Michigan Court of Appeals hears Keith Wood’s jury tampering case and free speech argument

Posted at 5:20 PM, Sep 05, 2018
and last updated 2018-09-05 17:21:35-04

GRAND RAPIDS, Mich. -- The Michigan Court of Appeals (MCOA) heard oral arguments Wednesday for Keith Wood's jury tampering case, after his conviction last June in Mecosta County.

Wood is a former pastor and father of eight. He and his attorney David Kallman tell FOX 17 they have been fighting Wood's First Amendment rights since he was arrested Nov. 2015. Yet they were not allowed to argue on the grounds of free speech during Wood's Mecosta County trial last June.

Wednesday an MCOA panel of three judges heard Wood's case. The gallery was half-full, with the majority attending either Wood's family or strangers who have followed his case.

"I think they questioned both sides pretty vigorously," said Kallman, in response to that morning's oral arguments.

FOX 17 broke the case when Wood was initially charged in November 2015. He was arrested passing out fliers on juror rights and jury nullification outside the Mecosta County Courthouse .  He was charged with a five-year felony for obstructing justice and one-year misdemeanor jury tampering as a first-time offender. His bond was set at $150,000 the week of Thanksgiving. Wood says he knew jury selection began for another county trial the day he passed out fliers but said he had no stake in it. That case ended up pleading out without a trial, and no jury was sat. In June 2017, Wood was convicted of jury tampering.

During Wood's initial appeal, his conviction was upheld. Then, the MCOA stayed Wood's sentence and eight weekends of jail time and agreed to hear his appeal. The ACLU of Michigan, Cato Institute, and the Fully Informed Jury Association, which authored the pamphlets Wood handed out, each filed amicus briefs in support of Wood's appeal. Kallman says it's unusual to receive three amicus briefs from organizations spanning the political spectrum.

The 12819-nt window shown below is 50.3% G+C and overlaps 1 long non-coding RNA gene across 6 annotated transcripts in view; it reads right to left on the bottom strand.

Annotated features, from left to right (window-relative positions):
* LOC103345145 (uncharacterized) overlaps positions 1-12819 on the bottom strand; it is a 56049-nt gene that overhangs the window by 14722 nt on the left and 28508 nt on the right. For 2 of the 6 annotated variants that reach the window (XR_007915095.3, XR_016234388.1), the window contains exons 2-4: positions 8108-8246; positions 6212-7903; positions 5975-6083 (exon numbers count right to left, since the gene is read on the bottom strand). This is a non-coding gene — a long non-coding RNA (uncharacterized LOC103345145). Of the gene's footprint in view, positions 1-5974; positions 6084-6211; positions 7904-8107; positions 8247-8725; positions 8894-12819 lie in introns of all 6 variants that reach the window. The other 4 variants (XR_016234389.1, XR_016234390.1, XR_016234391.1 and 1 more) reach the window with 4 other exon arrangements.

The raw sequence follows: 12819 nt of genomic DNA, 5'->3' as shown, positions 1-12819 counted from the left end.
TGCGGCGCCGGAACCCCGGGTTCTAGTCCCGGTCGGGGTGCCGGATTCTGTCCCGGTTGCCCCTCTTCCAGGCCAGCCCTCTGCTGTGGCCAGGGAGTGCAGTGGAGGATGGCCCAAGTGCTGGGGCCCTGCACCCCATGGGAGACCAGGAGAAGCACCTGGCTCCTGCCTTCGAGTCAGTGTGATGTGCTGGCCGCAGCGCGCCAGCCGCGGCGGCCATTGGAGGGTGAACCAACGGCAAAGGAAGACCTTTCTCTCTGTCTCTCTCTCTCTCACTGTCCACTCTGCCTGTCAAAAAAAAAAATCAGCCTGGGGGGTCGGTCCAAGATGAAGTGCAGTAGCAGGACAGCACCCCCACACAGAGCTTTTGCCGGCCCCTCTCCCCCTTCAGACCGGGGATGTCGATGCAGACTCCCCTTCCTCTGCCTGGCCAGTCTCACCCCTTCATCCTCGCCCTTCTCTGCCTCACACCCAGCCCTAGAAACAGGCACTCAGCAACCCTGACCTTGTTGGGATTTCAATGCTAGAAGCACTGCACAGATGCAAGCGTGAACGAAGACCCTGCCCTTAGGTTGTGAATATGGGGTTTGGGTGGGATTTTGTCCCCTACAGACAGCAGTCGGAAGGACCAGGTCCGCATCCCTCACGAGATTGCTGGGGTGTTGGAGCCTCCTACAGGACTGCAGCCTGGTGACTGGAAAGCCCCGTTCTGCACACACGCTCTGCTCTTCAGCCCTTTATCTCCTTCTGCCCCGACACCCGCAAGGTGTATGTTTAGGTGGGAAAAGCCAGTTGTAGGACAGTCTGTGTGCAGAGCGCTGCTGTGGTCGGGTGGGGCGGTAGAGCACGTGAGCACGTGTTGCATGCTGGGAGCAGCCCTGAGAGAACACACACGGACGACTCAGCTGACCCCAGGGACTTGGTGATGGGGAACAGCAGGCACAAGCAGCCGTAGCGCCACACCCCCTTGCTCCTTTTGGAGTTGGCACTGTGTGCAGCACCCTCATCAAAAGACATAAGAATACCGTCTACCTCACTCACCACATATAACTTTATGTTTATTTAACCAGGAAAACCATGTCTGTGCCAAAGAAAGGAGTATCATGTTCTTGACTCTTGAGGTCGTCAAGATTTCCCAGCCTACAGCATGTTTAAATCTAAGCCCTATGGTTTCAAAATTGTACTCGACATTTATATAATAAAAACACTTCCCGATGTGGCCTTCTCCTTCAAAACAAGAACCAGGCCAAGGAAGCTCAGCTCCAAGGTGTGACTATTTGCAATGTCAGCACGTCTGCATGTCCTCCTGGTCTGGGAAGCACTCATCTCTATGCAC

Read each amicus brief here: ACLU of Michigan; CATO Institute; and FIJA

As he has argued from day one, Kallman believes Wood’s speech is protected.

"This is a pure speech case," said Kallman to FOX 17. "The prosecutor’s trying to make this a conduct case of the handing out the pamphlets, but the case law is clear: that even if it’s conduct, if it’s communicating a message and it’s speech, it’s still protected."

Mecosta County Prosecutor Brian Thiede declined an interview but argued before the judges it matters that Wood was passing out fliers on the day of jury selection for another trial. Thiede said prosecuting Wood was necessary, telling the judges, "There wasn't less restrictive means."

Kallman disagrees.

"What [Thiede] is saying is to prosecute somebody criminally, with criminal charges, is the least restrictive means, that’s ridiculous!" said Kallman. "There’s all kinds of less restrictive means: having an area for people to congregate to protest; banning leaflets on certain days; not allowing contact with, once the jurors are sitting, to have them [leave from] a different door of the courthouse."

Now Wood's case rests in the hands of the MCOA, and their decision is likely to be announced within two weeks. While Wood is not interviewing currently, his exclusive FOX 17 interview Dec. 2015 still resonates:

"When [the judge] told me the bond, again I was speechless," he said then, "$150,000 bond for handing out a piece of paper on a public sidewalk? Speechless."